This morning’s broadcast headlines are led by the news that the EU and Turkey have agreed the broad principles of a plan to ease the migration crisis, but have delayed a final decision ahead of another EU meeting next week.
The Times, the Sun and the Daily Express report on the ongoing inquest at Oxford’s Coroner’s Court into the deaths of five Service Personnel, who died when their Lynx helicopter crashed in Afghanistan in 2014. Articles focus on an altitude detector failing to sound to alert the crew that they were close to the ground, with reports saying the MOD’s investigation found this was because the detector was set too low, while family members claimed there were ‘mechanical failings’. The inquest continues.
An MOD spokesperson:
“This inquest is currently ongoing. The MOD are supporting the coroner and it would not be appropriate to comment further. Our thoughts remain with the family and friends of those who died in the incident at this difficult time.”
RFA MOUNTS BAY
Wrapped into wider reporting on the migrant crisis and yesterday’s EU summit are references to the deployment of the Royal Fleet Auxiliary amphibious landing craft, RFA Mounts Bay, to the Aegean. Reporting says the ship will work as part of a wider NATO mission to intercept the flow of migrants from Turkey to Greece.
RFA Mounts Bay is a key ship in the Royal Fleet Auxiliary (RFA) which is a civilian-manned maritime fleet owned by the MOD. As part of the Naval Service it delivers worldwide logistical and operational support for the wide range of tasks the Royal Navy undertakes. RFA ships have been involved in operations from South Atlantic to the Indian Ocean ranging from including counter-piracy and humanitarian work to disaster relief and counter-narcotics operations.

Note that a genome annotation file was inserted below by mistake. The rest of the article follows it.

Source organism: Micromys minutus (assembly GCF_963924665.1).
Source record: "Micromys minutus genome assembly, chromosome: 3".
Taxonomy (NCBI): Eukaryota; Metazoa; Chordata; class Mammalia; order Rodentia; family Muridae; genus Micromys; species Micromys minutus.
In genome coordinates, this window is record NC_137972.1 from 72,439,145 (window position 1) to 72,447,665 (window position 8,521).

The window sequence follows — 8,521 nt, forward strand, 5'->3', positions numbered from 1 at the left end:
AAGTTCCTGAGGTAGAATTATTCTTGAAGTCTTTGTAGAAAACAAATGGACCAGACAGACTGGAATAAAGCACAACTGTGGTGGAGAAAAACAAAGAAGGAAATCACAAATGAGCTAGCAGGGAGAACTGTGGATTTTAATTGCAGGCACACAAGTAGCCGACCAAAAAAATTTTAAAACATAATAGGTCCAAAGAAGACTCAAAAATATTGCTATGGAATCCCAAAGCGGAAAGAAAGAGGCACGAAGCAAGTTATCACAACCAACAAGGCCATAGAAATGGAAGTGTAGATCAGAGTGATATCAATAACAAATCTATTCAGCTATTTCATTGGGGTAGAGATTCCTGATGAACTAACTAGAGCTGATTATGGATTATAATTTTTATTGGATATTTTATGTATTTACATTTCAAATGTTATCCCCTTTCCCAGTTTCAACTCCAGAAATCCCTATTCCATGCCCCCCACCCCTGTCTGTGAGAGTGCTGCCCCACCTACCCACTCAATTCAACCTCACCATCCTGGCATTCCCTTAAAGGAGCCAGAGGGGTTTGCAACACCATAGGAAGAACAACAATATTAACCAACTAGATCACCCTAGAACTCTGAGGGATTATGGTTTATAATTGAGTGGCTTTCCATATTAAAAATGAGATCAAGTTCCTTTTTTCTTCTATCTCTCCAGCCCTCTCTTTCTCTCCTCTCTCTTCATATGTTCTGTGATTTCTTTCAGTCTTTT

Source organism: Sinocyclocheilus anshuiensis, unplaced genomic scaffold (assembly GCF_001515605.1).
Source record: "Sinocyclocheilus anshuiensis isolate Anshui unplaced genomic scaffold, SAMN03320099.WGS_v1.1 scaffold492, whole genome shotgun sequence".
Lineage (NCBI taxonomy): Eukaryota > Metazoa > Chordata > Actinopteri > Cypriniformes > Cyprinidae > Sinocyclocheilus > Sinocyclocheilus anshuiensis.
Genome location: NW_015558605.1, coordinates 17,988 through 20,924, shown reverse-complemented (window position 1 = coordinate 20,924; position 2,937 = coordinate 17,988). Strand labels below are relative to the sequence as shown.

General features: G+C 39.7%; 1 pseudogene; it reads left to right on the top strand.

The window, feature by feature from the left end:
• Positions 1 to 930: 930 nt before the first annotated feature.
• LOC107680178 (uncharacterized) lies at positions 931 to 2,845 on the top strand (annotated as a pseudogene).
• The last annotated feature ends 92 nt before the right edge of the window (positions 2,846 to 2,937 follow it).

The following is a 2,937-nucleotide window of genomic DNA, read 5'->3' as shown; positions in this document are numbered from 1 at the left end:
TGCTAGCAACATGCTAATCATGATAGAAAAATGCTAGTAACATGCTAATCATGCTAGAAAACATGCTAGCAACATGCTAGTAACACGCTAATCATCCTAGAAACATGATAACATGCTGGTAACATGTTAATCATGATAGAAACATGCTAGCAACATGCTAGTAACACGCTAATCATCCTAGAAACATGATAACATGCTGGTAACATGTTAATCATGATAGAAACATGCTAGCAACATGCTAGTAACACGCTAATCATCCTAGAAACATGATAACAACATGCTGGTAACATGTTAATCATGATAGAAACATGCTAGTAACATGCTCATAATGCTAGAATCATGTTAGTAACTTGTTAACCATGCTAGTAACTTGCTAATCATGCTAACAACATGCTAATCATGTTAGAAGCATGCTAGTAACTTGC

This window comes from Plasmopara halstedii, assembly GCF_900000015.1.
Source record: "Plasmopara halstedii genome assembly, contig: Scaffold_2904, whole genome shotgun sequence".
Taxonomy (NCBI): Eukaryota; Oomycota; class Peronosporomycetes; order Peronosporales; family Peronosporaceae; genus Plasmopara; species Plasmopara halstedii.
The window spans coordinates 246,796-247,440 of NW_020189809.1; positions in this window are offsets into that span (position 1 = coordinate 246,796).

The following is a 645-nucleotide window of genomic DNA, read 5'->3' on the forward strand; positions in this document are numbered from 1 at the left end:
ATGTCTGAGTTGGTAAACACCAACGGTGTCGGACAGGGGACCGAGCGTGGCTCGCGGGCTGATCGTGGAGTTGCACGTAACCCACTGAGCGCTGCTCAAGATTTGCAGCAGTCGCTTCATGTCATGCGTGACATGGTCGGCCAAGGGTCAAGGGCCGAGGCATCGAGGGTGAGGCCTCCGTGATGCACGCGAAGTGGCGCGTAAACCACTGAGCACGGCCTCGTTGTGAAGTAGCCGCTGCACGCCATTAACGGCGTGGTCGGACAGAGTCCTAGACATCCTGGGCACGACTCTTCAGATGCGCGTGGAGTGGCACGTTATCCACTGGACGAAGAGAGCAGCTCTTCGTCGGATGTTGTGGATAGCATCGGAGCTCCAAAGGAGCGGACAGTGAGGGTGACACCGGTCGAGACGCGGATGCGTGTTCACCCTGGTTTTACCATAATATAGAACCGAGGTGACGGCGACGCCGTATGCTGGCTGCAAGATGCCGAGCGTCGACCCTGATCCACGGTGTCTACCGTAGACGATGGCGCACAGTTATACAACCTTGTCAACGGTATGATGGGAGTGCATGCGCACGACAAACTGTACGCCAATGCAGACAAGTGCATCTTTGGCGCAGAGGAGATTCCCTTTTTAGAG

In addition to logistical support, the Bay Class ships (of which Mounts Bay is one) can embark and transport hundreds of personnel including Royal Marines. They can accommodate large numbers of vehicles and act as a floating dock for amphibious craft with their capacity to create a submerged dock at the aft of the ship. They also have a helicopter flight deck which on this operation will be hosting a Wildcat helicopter.
You can read more about the deployment here.
Following coverage in Welsh media yesterday, including BBC Wales and ITV Wales, a small article in the Times says that a surge in engineering investment in South Wales continues, with the announcement by the MOD that a disused forklift truck site in Merthyr Tydfil will be the assembly, integration and testing plant for the Army’s new Ajax vehicles. The piece adds that the opening is set to create 250 skilled jobs in the region.
Minister for Defence Procurement Philip Dunne said:
"The opening of this new facility is a major development for both Merthyr Tydfil and the British Army. It is another reminder of the importance of Defence investment right across the UK: the Ajax programme alone is sustaining 2,800 jobs across the country, 550 of which are here in Wales. This new facility, like the next generation vehicle it will produce, is more evidence of our £178 billion commitment to provide our Armed Forces with the equipment they need. Thanks to the close partnership between the UK Government and industry, this site will spring back in to life as a significant centre of employment and bring in valuable skills with a lasting legacy for the entire region.”
The Daily Telegraph and the Guardian report that a man raped by two Libyan cadets who were training with the British Army at Bassingbourn Barracks in Cambridgeshire is now suing the MOD for negligence. Articles add that a woman who was the alleged victim of sexual assault by another group of Libyan trainees on the same night is also seeking compensation. An MOD spokesperson said:
“We can confirm that compensation claims have been received by the department. As the claims are ongoing we are unable to comment further.”